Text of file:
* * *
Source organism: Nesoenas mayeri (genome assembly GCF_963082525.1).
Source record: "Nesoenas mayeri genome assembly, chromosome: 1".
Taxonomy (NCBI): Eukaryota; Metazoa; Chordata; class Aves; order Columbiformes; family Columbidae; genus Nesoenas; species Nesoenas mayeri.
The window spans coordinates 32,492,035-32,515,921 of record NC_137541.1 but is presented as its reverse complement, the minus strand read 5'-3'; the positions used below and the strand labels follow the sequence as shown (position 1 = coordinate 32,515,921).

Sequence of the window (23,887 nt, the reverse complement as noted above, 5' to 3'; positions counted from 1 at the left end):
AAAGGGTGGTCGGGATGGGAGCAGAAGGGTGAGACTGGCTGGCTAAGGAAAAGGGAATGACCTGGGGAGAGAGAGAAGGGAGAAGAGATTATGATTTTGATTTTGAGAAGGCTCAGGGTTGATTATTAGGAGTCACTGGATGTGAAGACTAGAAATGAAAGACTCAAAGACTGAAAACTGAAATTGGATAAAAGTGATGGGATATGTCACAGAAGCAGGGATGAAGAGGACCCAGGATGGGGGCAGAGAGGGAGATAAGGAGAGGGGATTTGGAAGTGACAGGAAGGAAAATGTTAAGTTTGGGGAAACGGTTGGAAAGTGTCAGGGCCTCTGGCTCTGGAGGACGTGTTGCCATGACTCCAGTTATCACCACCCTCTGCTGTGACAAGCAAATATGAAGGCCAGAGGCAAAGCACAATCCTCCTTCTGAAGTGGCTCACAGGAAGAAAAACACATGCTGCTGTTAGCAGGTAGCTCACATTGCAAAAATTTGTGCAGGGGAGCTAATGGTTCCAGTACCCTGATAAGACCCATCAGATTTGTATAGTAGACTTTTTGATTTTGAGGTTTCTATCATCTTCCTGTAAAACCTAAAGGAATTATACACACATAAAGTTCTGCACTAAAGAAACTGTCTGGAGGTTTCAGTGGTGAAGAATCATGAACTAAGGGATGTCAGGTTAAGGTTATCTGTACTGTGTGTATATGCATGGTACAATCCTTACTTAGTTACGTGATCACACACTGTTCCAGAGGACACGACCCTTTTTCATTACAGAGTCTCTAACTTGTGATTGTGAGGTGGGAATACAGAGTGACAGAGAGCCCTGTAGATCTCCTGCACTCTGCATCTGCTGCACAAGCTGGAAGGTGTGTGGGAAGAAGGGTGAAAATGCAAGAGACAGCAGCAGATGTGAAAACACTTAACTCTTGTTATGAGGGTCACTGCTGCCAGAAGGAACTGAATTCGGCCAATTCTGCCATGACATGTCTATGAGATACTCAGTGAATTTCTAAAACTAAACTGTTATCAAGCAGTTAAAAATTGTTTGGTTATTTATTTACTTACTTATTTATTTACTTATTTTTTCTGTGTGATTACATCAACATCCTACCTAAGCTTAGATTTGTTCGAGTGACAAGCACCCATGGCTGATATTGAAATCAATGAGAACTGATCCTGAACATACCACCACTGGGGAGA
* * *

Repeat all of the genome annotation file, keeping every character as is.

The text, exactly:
Source organism: Nesoenas mayeri (genome assembly GCF_963082525.1).
Source record: "Nesoenas mayeri genome assembly, chromosome: 1".
Taxonomy (NCBI): Eukaryota; Metazoa; Chordata; class Aves; order Columbiformes; family Columbidae; genus Nesoenas; species Nesoenas mayeri.
The window spans coordinates 32,492,035-32,515,921 of record NC_137541.1 but is presented as its reverse complement, the minus strand read 5'-3'; the positions used below and the strand labels follow the sequence as shown (position 1 = coordinate 32,515,921).

Sequence of the window (23,887 nt, the reverse complement as noted above, 5' to 3'; positions counted from 1 at the left end):
AAAGGGTGGTCGGGATGGGAGCAGAAGGGTGAGACTGGCTGGCTAAGGAAAAGGGAATGACCTGGGGAGAGAGAGAAGGGAGAAGAGATTATGATTTTGATTTTGAGAAGGCTCAGGGTTGATTATTAGGAGTCACTGGATGTGAAGACTAGAAATGAAAGACTCAAAGACTGAAAACTGAAATTGGATAAAAGTGATGGGATATGTCACAGAAGCAGGGATGAAGAGGACCCAGGATGGGGGCAGAGAGGGAGATAAGGAGAGGGGATTTGGAAGTGACAGGAAGGAAAATGTTAAGTTTGGGGAAACGGTTGGAAAGTGTCAGGGCCTCTGGCTCTGGAGGACGTGTTGCCATGACTCCAGTTATCACCACCCTCTGCTGTGACAAGCAAATATGAAGGCCAGAGGCAAAGCACAATCCTCCTTCTGAAGTGGCTCACAGGAAGAAAAACACATGCTGCTGTTAGCAGGTAGCTCACATTGCAAAAATTTGTGCAGGGGAGCTAATGGTTCCAGTACCCTGATAAGACCCATCAGATTTGTATAGTAGACTTTTTGATTTTGAGGTTTCTATCATCTTCCTGTAAAACCTAAAGGAATTATACACACATAAAGTTCTGCACTAAAGAAACTGTCTGGAGGTTTCAGTGGTGAAGAATCATGAACTAAGGGATGTCAGGTTAAGGTTATCTGTACTGTGTGTATATGCATGGTACAATCCTTACTTAGTTACGTGATCACACACTGTTCCAGAGGACACGACCCTTTTTCATTACAGAGTCTCTAACTTGTGATTGTGAGGTGGGAATACAGAGTGACAGAGAGCCCTGTAGATCTCCTGCACTCTGCATCTGCTGCACAAGCTGGAAGGTGTGTGGGAAGAAGGGTGAAAATGCAAGAGACAGCAGCAGATGTGAAAACACTTAACTCTTGTTATGAGGGTCACTGCTGCCAGAAGGAACTGAATTCGGCCAATTCTGCCATGACATGTCTATGAGATACTCAGTGAATTTCTAAAACTAAACTGTTATCAAGCAGTTAAAAATTGTTTGGTTATTTATTTACTTACTTATTTATTTACTTATTTTTTCTGTGTGATTACATCAACATCCTACCTAAGCTTAGATTTGTTCGAGTGACAAGCACCCATGGCTGATATTGAAATCAATGAGAACTGATCCTGAACATACCACCACTGGGGAGA